What Does A Psychotherapist s Termination Letter Include?
If we are successful in our work with clients, our professional relationship with them ends. At that time, it is prudent to write a termination letter to formally document the end of that relationship. Here is a list of the things that should be included in that letter.
- Draft a statement that informs the client what termination of treatment is and that emphasizes that it is the client s responsibility to personally seek further treatment if appropriate.
- Include your client’s name (no “Dear Client” form letters).
- Identify the date when therapy began.
- Note the termination date.
- Relate the primary and secondary diagnosis or, if no diagnosis was give, relate the primary cause for treatment.
- Describe the reason for termination.
- Summarize treatment, including any need for additional services.
- If you feel further treatment is advisable or necessary, make that explicit in your letter.
- List three or more referrals or referral sources, including addresses and phone numbers.**
I wonder what else you think might ought to go in your termination letters?
**This information is taken directly from the book The Portable Ethicist for Mental Health Professionals: An A-Z Guide to Responsible Practice by Barton E. Bernstein, JD, LCSW and Thomas Harsell, Jr. JD.
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What are your thoughts on Affordable Care and insurance compensation to private practice folks, counselors, and social workers, ect. Mike
Hi, Mike! It s great to find your voice here! Hey, I m not sure what you are asking. Can you ask it differently?
Thank you so much Tamara. I have never written a termination letter and I see now it should be part of my routine when a client quits attending therapy. You are so helpful!
Welcome back, Linda! And, you are so welcome! I had an attorney tell me once that until that termination letter is written and sent, I could be viewed as the therapist on record. Not something that I really want to have happen 5 years after I ve last seen a client!
Frank Walker MFTI says
Good stuff. Nice to know what others put in their letters.
Should a diagnosis be part of it though. What about confidentiality?
What is going to be the impact of the ACA on counseling and social work income? Mike
Oh! Yes, get it now! Thanks for the clarification! I wish I could foretell the future, Mike, but I m waiting to see just like the rest of you guys!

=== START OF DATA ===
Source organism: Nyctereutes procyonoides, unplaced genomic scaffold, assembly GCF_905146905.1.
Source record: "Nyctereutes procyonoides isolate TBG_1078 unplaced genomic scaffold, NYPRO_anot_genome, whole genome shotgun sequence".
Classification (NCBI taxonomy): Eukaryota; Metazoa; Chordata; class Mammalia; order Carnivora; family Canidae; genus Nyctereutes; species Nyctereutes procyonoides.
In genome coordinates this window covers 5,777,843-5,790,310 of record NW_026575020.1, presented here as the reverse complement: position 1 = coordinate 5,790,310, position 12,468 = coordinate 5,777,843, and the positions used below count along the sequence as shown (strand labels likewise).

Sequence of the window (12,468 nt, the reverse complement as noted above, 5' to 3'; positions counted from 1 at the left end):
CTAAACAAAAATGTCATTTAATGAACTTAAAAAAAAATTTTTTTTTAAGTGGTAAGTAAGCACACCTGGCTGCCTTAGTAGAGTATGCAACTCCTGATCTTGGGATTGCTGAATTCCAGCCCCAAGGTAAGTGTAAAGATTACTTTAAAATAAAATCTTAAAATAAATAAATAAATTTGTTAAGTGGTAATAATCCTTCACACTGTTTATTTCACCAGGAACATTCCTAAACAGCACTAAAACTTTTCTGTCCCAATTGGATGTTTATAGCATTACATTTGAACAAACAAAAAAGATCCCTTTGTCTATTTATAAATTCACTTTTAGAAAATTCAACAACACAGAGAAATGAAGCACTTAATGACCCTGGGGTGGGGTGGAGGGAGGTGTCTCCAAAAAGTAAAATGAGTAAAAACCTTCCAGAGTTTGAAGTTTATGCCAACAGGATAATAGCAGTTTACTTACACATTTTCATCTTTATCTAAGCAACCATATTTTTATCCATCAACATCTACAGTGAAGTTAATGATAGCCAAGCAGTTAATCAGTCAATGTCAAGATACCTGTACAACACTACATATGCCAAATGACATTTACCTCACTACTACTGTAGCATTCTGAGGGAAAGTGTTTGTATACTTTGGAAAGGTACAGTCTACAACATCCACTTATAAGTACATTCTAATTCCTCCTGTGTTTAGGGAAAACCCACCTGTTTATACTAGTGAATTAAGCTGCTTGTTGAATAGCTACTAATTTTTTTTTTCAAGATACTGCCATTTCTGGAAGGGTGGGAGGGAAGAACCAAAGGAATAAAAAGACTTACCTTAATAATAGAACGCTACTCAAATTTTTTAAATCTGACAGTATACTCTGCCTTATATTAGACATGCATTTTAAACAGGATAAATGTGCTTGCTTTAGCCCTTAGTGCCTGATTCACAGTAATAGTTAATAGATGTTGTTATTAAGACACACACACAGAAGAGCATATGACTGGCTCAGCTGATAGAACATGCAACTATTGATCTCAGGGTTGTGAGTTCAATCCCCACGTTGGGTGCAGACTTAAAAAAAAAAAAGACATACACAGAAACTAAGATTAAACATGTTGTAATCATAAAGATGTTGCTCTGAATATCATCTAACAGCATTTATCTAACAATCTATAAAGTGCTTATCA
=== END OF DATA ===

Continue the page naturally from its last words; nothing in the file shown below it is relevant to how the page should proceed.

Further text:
Three years into The Affordable Care Act, I m really encouraged. We heard so many horror stories predicted about ACA but the truth is that many more people have protections and access to health care than even a year ago. I m sure that if I am the counselor or social worker that is struggling to make ends meet right now, I might question the potential impact of ACA But, for me. it was the right thing to do. Change is often difficult and even scary but we have needed to clean up health care for decades. It may not be perfect but it s one step in the right direction.
As for the impact on counselors and social workers, I rely heavily on the American Counseling Association and the National Association of Social Workers for monitoring the impact of legislation on the field of mental health. And, the Affordable Care Act is no exception.
I m curious, though, Mike. How are you and others anticipating the impact on the field?
Mike, here s how you can set up a gravatar if you are interested. It s really simple.
This post was most helpful, thanks for sending it out. I have concerns about providing specific referral sources; names, phone numbers, etc. In the past when I have had instance of terminating with clients it is often because of their failure to hold up to their end of the psychotherapy agreement (outstanding financial balances, no shows/cancellations, etc.) When this happens I consider it a disservice to the other therapists I am referring them to; to send a client that has acted like this. What are you thoughts on referring to websites, CSBs, etc. when terminating with clients?
Hi, Amber! I m so glad that you bring this up because I think there are many of us who feel that double bind. However, as mental health professionals, our first responsibility is to our clients even those that leave against medical advice. even those who frustrate us. even those who cheat us out of money. and even those who just quit coming. Unless you believe that they have successfully resolved their treatment goals with you and are not at risk to themselves or others, it is in their best interest and in your own best interest to have done everything that you know possible to do to provide resources for those clients upon termination. It s also important to remember that we aren t always the therapist who is a best fit for any given client. It s entirely possible that they may surprise even themselves by choosing to work differently with the next therapist.
My recommendation is to do what is in your client s best interest and in your own best interest. Trust your colleagues jundgments to screen for themselves.
HI Amber and Tamara:
Thanks for that exchange this was an issue I had not thought of, and I loved the response so simple.